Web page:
Art for El Salvador Delegation!

August 4-11, 2018

What an incredible organization this is!  And what an incredible week!  Some struggles, but so many positive things!

Visit the AFES website ( and their Facebook page for their history and focus.

Here in Berlín, they have already done and are in the beginning stages of some great works.  They helped repair an existing k-6 school in Caserio Mediagua and then built a 7-9 grade building on the same site so the students could have easier access to continue their studies beyond 6th grade.  Without this building, the students would have to find a way to get to Berlín.  Sadly, lots of students just stopped school after 6th grade.  Yes, there is a law that says children need to be in school till they are 16, but it is not enforced.  2018 saw three 9th grade graduates going on to high school.  Next year, they anticipate a total of 11 students wanting to continue on!  This middle school project was completed in 2016.  What a gift to those students!  There is so much potential!  These students will be the community’s future leaders and with a broader education, they could really make some positive changes!

The next project for AFES will be in Cantón Loma Alta.  They will fund the construction of 2 classrooms on the second floor of an existing school building so that the high school students can have a space to hold classes.  Currently they are holding classes in the corridor of their school!  You will find more details written below.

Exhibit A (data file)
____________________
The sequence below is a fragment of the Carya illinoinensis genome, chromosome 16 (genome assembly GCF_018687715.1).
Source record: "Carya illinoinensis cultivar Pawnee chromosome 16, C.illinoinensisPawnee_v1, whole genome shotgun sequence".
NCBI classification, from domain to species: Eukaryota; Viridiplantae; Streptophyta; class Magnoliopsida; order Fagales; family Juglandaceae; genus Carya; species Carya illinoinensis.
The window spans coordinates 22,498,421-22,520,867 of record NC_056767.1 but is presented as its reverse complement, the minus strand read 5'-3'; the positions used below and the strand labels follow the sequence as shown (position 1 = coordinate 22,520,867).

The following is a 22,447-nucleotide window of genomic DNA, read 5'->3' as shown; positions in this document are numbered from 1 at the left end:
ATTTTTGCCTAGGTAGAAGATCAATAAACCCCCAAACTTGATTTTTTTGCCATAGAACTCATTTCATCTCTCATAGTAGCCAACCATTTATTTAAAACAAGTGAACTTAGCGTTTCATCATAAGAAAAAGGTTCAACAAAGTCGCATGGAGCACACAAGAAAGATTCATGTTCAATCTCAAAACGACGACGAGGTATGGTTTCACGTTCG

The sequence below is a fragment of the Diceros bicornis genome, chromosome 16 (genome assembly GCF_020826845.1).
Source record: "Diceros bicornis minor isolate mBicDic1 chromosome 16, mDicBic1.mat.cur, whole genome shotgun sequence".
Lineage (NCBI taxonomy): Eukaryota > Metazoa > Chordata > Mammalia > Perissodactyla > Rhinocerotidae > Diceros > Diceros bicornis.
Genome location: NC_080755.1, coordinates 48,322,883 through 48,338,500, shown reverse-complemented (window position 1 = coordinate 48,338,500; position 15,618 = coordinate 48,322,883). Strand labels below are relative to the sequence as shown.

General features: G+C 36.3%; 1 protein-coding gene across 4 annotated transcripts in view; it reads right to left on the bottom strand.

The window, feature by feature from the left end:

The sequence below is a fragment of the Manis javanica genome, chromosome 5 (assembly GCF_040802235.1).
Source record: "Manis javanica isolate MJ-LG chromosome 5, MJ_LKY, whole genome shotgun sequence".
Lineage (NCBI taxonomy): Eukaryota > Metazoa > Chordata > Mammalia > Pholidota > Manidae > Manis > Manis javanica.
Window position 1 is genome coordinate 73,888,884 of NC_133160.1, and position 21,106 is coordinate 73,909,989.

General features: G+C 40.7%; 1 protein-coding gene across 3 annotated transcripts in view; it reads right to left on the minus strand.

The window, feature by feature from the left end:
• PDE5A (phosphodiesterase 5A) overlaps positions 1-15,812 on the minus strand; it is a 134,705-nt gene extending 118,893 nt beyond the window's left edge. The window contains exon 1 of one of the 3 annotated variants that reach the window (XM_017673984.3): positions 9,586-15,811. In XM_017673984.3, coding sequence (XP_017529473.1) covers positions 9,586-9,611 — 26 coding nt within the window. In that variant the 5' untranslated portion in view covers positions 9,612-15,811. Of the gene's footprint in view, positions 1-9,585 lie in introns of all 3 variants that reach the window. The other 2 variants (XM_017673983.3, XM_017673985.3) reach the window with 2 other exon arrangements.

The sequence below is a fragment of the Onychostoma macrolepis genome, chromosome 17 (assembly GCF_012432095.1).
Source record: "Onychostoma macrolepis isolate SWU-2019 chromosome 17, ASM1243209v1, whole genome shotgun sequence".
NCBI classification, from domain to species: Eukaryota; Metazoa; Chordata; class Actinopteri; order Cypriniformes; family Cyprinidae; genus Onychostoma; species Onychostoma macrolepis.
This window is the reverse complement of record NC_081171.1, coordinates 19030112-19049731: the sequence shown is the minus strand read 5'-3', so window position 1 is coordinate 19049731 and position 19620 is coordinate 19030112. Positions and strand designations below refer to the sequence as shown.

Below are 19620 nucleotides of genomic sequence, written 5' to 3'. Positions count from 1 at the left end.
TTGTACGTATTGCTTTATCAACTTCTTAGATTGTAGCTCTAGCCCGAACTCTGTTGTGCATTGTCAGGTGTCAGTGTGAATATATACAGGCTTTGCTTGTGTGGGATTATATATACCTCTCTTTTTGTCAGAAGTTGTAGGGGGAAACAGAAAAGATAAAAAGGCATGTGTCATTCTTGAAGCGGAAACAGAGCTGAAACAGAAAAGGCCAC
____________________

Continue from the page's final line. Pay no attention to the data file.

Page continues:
AFES delegations come each year and sometimes more often for special occasions like graduations!  They stay connected with the students and meet with school staff for updates and future planning.

This year, there were 5 delegates.  We had to flip around their agenda a little bit since they arrived in the middle of a national holiday and school was not in session for part of their visit.  We did everything that was planned, just in a different order.  It actually worked out pretty well.  One of the things they like to do is go door to door to visit all the students and their families.  With school not in session, the children were actually home!  They bring gifts of books for each child and take family photos.  The photos from prior visits are printed and given to the families.  It is a special memento. These visits took almost 2 full days.  It was fun to see the children happy with their books.  As we left each home, I would look back and more often than not, the children AND their parents would already be sitting and looking at their books!

The delegation also spent a day at the school in Mediagua.  They did the program for Books for a Better World in the two classrooms first (see the blog for BfaBW) and then they split up into two groups: one group set up an art activity in a classroom and the other group played organized games in the patio area.  They had it all under control so I got to play photographer.  They flip flopped groups so every student could do each activity. They also brought in 4 pinatas, cookies and soda for a party. They did all this with the morning students as well as the afternoon students.